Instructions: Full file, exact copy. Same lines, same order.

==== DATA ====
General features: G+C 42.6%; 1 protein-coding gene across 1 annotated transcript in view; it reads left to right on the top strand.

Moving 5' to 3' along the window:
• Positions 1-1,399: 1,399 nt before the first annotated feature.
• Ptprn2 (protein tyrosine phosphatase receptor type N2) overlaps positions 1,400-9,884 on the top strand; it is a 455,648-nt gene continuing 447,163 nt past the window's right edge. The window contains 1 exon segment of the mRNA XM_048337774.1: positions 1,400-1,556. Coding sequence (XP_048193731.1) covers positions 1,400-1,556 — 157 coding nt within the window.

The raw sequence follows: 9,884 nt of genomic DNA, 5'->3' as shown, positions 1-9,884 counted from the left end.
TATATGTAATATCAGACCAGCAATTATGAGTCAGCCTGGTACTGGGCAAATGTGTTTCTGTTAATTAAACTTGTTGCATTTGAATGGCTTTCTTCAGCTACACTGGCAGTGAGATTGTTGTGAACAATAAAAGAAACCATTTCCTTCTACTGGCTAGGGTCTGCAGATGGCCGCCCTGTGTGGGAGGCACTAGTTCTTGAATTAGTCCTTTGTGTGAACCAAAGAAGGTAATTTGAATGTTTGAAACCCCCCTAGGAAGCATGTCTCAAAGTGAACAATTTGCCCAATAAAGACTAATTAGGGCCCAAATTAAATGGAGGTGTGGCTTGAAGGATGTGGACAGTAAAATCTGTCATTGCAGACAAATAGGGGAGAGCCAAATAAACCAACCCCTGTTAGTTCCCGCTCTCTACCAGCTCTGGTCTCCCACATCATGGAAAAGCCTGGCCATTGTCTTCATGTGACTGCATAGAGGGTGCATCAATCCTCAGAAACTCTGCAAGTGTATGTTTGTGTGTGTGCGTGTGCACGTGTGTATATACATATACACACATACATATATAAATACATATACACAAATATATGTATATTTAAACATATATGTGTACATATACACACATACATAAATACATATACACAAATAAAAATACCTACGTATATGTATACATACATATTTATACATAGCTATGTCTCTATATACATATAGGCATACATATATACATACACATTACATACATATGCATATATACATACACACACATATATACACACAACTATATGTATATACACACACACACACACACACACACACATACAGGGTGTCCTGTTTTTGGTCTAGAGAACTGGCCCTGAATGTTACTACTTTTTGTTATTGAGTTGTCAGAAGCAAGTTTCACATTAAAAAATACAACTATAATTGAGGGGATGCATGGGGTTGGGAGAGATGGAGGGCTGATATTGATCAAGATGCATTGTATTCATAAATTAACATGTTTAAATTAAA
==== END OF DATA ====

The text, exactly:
General features: G+C 42.6%; 1 protein-coding gene across 1 annotated transcript in view; it reads left to right on the top strand.

Moving 5' to 3' along the window:
• Positions 1-1,399: 1,399 nt before the first annotated feature.
• Ptprn2 (protein tyrosine phosphatase receptor type N2) overlaps positions 1,400-9,884 on the top strand; it is a 455,648-nt gene continuing 447,163 nt past the window's right edge. The window contains 1 exon segment of the mRNA XM_048337774.1: positions 1,400-1,556. Coding sequence (XP_048193731.1) covers positions 1,400-1,556 — 157 coding nt within the window.

The raw sequence follows: 9,884 nt of genomic DNA, 5'->3' as shown, positions 1-9,884 counted from the left end.
TATATGTAATATCAGACCAGCAATTATGAGTCAGCCTGGTACTGGGCAAATGTGTTTCTGTTAATTAAACTTGTTGCATTTGAATGGCTTTCTTCAGCTACACTGGCAGTGAGATTGTTGTGAACAATAAAAGAAACCATTTCCTTCTACTGGCTAGGGTCTGCAGATGGCCGCCCTGTGTGGGAGGCACTAGTTCTTGAATTAGTCCTTTGTGTGAACCAAAGAAGGTAATTTGAATGTTTGAAACCCCCCTAGGAAGCATGTCTCAAAGTGAACAATTTGCCCAATAAAGACTAATTAGGGCCCAAATTAAATGGAGGTGTGGCTTGAAGGATGTGGACAGTAAAATCTGTCATTGCAGACAAATAGGGGAGAGCCAAATAAACCAACCCCTGTTAGTTCCCGCTCTCTACCAGCTCTGGTCTCCCACATCATGGAAAAGCCTGGCCATTGTCTTCATGTGACTGCATAGAGGGTGCATCAATCCTCAGAAACTCTGCAAGTGTATGTTTGTGTGTGTGCGTGTGCACGTGTGTATATACATATACACACATACATATATAAATACATATACACAAATATATGTATATTTAAACATATATGTGTACATATACACACATACATAAATACATATACACAAATAAAAATACCTACGTATATGTATACATACATATTTATACATAGCTATGTCTCTATATACATATAGGCATACATATATACATACACATTACATACATATGCATATATACATACACACACATATATACACACAACTATATGTATATACACACACACACACACACACACACACATACAGGGTGTCCTGTTTTTGGTCTAGAGAACTGGCCCTGAATGTTACTACTTTTTGTTATTGAGTTGTCAGAAGCAAGTTTCACATTAAAAAATACAACTATAATTGAGGGGATGCATGGGGTTGGGAGAGATGGAGGGCTGATATTGATCAAGATGCATTGTATTCATAAATTAACATGTTTAAATTAAA